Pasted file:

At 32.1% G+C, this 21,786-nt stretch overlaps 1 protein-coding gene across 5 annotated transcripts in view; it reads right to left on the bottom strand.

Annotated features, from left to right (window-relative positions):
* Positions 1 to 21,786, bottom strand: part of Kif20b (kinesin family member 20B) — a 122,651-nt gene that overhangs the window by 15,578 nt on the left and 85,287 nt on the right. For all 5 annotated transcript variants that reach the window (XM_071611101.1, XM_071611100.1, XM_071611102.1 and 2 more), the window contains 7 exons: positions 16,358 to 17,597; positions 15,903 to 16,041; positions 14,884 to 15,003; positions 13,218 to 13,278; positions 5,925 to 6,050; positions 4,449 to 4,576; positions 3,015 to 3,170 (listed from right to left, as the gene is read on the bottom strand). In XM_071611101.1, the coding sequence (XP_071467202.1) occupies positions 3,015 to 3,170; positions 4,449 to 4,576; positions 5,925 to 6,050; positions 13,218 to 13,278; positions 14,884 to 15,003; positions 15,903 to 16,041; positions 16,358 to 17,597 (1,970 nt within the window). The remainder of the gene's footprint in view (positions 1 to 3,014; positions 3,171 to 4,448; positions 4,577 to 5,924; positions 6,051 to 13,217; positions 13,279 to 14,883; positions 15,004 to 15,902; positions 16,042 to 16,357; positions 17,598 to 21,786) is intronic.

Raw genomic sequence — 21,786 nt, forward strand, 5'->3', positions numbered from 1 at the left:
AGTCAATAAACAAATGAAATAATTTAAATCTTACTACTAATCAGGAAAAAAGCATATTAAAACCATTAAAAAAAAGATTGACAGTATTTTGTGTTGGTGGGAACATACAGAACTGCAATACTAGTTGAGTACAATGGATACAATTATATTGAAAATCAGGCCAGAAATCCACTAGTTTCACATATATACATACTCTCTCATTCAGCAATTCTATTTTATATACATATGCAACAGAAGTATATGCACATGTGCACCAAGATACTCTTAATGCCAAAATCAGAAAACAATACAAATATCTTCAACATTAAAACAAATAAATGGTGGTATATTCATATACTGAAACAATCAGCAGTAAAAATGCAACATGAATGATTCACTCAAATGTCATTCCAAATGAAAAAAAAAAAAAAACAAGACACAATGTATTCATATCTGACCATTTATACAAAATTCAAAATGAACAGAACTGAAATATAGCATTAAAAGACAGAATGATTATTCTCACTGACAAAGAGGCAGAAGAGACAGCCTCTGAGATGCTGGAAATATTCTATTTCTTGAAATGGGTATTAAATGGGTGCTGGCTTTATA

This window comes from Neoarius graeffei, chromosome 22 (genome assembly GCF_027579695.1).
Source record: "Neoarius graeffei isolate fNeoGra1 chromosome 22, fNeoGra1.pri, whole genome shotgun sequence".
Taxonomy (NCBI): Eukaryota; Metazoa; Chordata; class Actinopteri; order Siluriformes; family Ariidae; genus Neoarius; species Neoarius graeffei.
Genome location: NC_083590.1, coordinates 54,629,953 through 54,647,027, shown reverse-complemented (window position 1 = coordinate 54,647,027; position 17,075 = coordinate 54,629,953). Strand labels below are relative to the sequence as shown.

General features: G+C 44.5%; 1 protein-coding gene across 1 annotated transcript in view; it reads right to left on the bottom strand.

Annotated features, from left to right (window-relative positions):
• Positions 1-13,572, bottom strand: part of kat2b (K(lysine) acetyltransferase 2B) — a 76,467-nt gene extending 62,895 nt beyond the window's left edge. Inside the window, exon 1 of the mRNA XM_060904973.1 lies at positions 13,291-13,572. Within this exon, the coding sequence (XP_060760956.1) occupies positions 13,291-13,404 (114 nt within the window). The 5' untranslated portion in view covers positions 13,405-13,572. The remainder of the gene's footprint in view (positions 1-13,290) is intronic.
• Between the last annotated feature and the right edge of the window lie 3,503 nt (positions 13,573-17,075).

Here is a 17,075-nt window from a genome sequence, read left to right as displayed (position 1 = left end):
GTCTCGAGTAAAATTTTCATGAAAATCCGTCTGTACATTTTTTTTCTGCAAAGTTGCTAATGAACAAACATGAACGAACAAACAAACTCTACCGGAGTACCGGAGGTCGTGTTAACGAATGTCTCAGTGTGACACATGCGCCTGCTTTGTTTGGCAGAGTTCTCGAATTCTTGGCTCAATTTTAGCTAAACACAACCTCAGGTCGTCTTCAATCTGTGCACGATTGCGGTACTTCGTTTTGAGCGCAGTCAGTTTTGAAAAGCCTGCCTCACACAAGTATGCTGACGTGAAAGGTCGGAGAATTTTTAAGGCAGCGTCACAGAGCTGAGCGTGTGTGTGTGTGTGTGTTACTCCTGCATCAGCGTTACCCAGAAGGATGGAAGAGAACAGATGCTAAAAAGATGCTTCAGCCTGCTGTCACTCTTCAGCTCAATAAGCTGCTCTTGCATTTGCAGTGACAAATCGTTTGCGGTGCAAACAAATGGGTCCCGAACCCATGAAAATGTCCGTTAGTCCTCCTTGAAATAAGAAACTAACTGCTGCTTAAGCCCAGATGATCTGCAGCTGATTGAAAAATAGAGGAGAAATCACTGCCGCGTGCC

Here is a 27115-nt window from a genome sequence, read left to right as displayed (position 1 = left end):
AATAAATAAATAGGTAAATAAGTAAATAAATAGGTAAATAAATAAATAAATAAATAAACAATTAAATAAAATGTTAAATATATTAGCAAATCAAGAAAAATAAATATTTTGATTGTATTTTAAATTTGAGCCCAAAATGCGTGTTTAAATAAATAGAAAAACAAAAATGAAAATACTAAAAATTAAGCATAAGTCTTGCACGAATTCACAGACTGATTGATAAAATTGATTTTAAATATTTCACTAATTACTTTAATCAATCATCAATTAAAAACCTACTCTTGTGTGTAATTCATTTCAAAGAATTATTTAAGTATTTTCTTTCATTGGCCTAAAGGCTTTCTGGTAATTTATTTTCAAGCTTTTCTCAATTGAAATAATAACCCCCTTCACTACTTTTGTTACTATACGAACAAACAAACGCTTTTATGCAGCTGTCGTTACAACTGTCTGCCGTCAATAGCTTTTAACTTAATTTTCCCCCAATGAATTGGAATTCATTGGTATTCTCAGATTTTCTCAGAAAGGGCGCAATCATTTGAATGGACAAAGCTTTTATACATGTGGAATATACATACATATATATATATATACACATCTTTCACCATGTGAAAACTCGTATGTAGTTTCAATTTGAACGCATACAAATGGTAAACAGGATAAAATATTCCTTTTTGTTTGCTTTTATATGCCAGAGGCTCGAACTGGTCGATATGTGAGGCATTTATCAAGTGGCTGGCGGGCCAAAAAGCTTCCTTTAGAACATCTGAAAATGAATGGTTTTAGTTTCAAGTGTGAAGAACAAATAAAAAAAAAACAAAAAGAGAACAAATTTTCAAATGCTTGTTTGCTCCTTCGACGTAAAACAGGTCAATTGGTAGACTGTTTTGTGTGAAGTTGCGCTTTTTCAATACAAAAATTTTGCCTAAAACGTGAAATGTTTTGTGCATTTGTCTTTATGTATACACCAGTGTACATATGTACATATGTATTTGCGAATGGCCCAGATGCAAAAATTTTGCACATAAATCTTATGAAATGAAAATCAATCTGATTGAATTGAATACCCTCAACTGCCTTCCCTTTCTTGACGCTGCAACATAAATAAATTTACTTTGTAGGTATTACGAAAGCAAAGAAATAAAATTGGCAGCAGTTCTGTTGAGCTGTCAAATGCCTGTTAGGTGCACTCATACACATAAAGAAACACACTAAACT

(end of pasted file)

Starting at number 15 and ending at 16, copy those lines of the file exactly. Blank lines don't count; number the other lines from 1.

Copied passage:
GTCTCGAGTAAAATTTTCATGAAAATCCGTCTGTACATTTTTTTTCTGCAAAGTTGCTAATGAACAAACATGAACGAACAAACAAACTCTACCGGAGTACCGGAGGTCGTGTTAACGAATGTCTCAGTGTGACACATGCGCCTGCTTTGTTTGGCAGAGTTCTCGAATTCTTGGCTCAATTTTAGCTAAACACAACCTCAGGTCGTCTTCAATCTGTGCACGATTGCGGTACTTCGTTTTGAGCGCAGTCAGTTTTGAAAAGCCTGCCTCACACAAGTATGCTGACGTGAAAGGTCGGAGAATTTTTAAGGCAGCGTCACAGAGCTGAGCGTGTGTGTGTGTGTGTGTTACTCCTGCATCAGCGTTACCCAGAAGGATGGAAGAGAACAGATGCTAAAAAGATGCTTCAGCCTGCTGTCACTCTTCAGCTCAATAAGCTGCTCTTGCATTTGCAGTGACAAATCGTTTGCGGTGCAAACAAATGGGTCCCGAACCCATGAAAATGTCCGTTAGTCCTCCTTGAAATAAGAAACTAACTGCTGCTTAAGCCCAGATGATCTGCAGCTGATTGAAAAATAGAGGAGAAATCACTGCCGCGTGCC

Here is a 27115-nt window from a genome sequence, read left to right as displayed (position 1 = left end):